A car parked with people sitting in it in front of a house for an extended period of time is suspicious if someone doesn’t know why they’re there. No matter what color they are. I’m sure you’re aware that thieves, traveling in groups, ring doorbells to see if someone is home and then breaks in. That’s what the police do to protect everyone in our neighborhoods.
Suspect the unfamiliar
It’s a sad postscript of neighborhood crime that the unusual becomes suspect. Post 9/11, especially, we’re all told to keep our eyes open for the unusual, the out of place. A lady in Midvale Heights posts:
Cops being called on is traumatizing experience, especially when statistics shows it can end badly based on race. I doubt people are calling the cops on everyone walking through the neighborhood. It is the underlying racial/implicit bias of black people don’t belong in this neighborhood and black people are criminals.
Chris from Midvale Heights:
The white guy I called the police on went through my neighbor’s car while she was in and out of her garage. That was not a race issue. There was a guy in my front yard a few nights ago going around to the back.
Reginald from Dunn’s Marsh:
… it’s also possible that person was just worried when they saw an occupied car that had been there for a while. If there’s no actual evidence to suggest that racial bias was a factor, but that’s the narrative that you want to push anyways, then don’t be surprised when people don’t take it seriously when you try to point out actual legitimate examples of racism.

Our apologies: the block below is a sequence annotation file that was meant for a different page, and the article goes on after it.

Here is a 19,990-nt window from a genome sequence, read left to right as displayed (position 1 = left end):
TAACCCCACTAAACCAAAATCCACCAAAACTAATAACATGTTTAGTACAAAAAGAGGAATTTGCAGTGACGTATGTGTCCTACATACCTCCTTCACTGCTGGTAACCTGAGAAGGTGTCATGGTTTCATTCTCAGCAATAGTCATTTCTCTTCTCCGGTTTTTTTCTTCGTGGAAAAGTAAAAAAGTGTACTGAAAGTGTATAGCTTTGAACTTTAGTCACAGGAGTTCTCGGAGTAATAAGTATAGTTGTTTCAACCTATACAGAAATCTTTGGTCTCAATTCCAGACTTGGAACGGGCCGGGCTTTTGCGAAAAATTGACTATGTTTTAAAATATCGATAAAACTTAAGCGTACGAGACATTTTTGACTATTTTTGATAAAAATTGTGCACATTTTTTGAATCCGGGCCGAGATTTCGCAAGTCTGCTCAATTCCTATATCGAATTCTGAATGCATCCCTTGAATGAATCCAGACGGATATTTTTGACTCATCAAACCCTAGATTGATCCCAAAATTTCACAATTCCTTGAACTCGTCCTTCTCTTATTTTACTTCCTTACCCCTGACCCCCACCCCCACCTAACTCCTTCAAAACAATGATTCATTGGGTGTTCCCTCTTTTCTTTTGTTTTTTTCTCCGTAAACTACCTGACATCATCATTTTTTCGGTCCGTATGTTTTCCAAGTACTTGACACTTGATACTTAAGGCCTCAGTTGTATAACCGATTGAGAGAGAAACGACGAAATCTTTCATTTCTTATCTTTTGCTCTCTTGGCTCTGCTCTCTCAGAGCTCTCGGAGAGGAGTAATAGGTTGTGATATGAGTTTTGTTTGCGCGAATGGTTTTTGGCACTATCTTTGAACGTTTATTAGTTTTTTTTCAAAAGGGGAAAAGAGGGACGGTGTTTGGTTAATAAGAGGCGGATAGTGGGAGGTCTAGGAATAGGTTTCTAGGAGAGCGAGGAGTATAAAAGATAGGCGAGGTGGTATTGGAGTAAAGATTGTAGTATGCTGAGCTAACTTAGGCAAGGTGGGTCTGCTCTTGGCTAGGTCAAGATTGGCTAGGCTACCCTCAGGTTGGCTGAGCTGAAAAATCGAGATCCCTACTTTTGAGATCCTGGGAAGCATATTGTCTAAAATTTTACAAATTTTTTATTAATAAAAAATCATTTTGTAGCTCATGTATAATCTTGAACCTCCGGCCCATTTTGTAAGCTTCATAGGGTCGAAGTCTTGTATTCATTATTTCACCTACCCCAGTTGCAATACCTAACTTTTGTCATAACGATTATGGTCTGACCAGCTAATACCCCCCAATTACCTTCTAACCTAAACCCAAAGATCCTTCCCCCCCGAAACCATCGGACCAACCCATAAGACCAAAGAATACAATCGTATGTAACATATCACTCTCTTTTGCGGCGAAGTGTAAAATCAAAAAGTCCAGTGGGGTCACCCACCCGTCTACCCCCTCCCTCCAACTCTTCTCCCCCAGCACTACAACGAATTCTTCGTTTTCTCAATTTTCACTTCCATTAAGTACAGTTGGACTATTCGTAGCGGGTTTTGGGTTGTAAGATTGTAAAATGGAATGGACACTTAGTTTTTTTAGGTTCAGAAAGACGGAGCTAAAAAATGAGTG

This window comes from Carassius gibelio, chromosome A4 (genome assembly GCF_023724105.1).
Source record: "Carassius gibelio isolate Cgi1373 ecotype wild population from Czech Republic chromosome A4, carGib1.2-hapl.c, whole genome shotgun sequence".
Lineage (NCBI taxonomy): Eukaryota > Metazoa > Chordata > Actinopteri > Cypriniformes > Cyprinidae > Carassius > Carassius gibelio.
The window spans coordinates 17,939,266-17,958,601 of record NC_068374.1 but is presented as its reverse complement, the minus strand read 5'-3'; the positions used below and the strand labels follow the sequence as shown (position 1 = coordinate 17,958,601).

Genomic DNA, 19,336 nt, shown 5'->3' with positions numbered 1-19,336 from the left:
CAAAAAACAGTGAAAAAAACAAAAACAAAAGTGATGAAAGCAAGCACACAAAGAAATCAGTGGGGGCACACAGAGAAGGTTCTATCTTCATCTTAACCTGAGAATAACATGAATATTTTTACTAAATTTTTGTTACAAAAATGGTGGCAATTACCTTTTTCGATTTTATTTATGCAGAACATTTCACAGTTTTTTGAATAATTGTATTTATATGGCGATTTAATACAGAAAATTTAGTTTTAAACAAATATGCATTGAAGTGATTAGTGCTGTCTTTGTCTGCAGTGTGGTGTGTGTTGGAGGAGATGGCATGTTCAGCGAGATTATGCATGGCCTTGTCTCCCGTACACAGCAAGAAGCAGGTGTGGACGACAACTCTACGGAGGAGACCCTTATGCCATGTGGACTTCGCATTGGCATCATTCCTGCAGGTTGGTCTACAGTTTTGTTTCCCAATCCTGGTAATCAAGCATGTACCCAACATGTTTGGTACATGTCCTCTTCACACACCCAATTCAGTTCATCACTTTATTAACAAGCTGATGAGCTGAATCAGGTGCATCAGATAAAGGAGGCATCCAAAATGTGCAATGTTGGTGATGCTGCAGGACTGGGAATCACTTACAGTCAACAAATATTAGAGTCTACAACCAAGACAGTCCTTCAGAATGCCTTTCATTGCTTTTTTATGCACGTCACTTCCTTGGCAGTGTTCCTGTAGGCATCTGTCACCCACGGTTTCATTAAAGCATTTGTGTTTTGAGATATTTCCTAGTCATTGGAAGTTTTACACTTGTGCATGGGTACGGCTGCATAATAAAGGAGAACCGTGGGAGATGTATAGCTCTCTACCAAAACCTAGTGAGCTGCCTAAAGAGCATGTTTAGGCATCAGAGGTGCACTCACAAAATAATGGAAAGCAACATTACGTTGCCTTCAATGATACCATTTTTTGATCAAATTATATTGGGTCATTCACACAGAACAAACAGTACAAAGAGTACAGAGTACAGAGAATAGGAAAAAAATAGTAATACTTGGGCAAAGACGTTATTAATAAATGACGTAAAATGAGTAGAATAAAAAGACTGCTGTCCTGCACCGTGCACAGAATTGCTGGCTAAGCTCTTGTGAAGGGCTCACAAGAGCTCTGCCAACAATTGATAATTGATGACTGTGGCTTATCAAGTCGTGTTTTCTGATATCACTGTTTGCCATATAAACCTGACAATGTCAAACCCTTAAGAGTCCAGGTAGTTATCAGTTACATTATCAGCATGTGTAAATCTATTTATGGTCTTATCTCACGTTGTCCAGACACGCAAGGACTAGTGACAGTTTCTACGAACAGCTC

I’m not even saying that call to the police was necessary, as it clearly wasn’t. But there’s a difference between someone who is overly cautious or paranoid versus someone who’s a racist.
Margit from Midvale Heights:
As a white-haired Caucasian woman, I have done lots of canvassing, sometimes sitting in my car and reading lists. Nobody has ever, over many years, called the police on me. I don’t doubt that my skin color has protected me from suspicion.
Casting the second stone
Got to admit Blaska has darkened many of the doors of greater southwest Madison and parts of Fitchburg in his several quests for public office and never been confronted by responding gendarmes. Chased by dogs and two Progressive Dane supporters (in separate incidents), yes. But no cops. But then, he did not have an occupied car lurking at the ready, either.
Then again, he has never broken into anyone’s garage and stolen their bicycles, either. Or faked soliciting for a non-existent charity. But he has been accused of racism for asking cops be kept in our troubled high schools, for building a jail providing treatment services, and for requiring high standards of a fellow elected official who threatened county employees.
We don’t know if that particular, unnamed street actually does have an active drug house. We had one up the ways a bit on Hammersley road. It’s now been torn down.
Blaska’s Bottom Line: Experience is an imperfect teacher. That works both ways.